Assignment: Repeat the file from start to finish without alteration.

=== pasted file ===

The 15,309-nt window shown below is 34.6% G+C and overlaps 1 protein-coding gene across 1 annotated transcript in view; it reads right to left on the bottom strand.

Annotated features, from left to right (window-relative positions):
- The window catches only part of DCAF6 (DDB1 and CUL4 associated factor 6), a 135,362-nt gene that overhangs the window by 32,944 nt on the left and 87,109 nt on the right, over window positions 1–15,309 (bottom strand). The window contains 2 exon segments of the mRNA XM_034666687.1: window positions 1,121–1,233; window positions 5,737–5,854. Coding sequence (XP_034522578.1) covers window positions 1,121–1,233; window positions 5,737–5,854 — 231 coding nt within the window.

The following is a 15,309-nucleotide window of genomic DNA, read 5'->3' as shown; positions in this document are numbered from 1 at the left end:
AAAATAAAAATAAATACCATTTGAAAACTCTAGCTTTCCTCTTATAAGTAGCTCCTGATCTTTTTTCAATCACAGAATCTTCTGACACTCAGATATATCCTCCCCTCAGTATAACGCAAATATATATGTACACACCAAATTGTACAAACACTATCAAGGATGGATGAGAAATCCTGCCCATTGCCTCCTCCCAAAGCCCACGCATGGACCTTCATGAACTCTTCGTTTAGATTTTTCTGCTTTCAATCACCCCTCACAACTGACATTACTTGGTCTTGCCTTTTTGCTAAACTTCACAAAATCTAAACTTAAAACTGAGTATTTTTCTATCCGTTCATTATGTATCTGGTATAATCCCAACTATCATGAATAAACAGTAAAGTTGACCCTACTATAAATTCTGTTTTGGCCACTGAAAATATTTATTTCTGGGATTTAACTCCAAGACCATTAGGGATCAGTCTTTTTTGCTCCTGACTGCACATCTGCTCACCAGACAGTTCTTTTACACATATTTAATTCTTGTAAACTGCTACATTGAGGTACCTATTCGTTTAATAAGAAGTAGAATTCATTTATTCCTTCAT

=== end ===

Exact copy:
The 15,309-nt window shown below is 34.6% G+C and overlaps 1 protein-coding gene across 1 annotated transcript in view; it reads right to left on the bottom strand.

Annotated features, from left to right (window-relative positions):
- The window catches only part of DCAF6 (DDB1 and CUL4 associated factor 6), a 135,362-nt gene that overhangs the window by 32,944 nt on the left and 87,109 nt on the right, over window positions 1–15,309 (bottom strand). The window contains 2 exon segments of the mRNA XM_034666687.1: window positions 1,121–1,233; window positions 5,737–5,854. Coding sequence (XP_034522578.1) covers window positions 1,121–1,233; window positions 5,737–5,854 — 231 coding nt within the window.

The following is a 15,309-nucleotide window of genomic DNA, read 5'->3' as shown; positions in this document are numbered from 1 at the left end:
AAAATAAAAATAAATACCATTTGAAAACTCTAGCTTTCCTCTTATAAGTAGCTCCTGATCTTTTTTCAATCACAGAATCTTCTGACACTCAGATATATCCTCCCCTCAGTATAACGCAAATATATATGTACACACCAAATTGTACAAACACTATCAAGGATGGATGAGAAATCCTGCCCATTGCCTCCTCCCAAAGCCCACGCATGGACCTTCATGAACTCTTCGTTTAGATTTTTCTGCTTTCAATCACCCCTCACAACTGACATTACTTGGTCTTGCCTTTTTGCTAAACTTCACAAAATCTAAACTTAAAACTGAGTATTTTTCTATCCGTTCATTATGTATCTGGTATAATCCCAACTATCATGAATAAACAGTAAAGTTGACCCTACTATAAATTCTGTTTTGGCCACTGAAAATATTTATTTCTGGGATTTAACTCCAAGACCATTAGGGATCAGTCTTTTTTGCTCCTGACTGCACATCTGCTCACCAGACAGTTCTTTTACACATATTTAATTCTTGTAAACTGCTACATTGAGGTACCTATTCGTTTAATAAGAAGTAGAATTCATTTATTCCTTCAT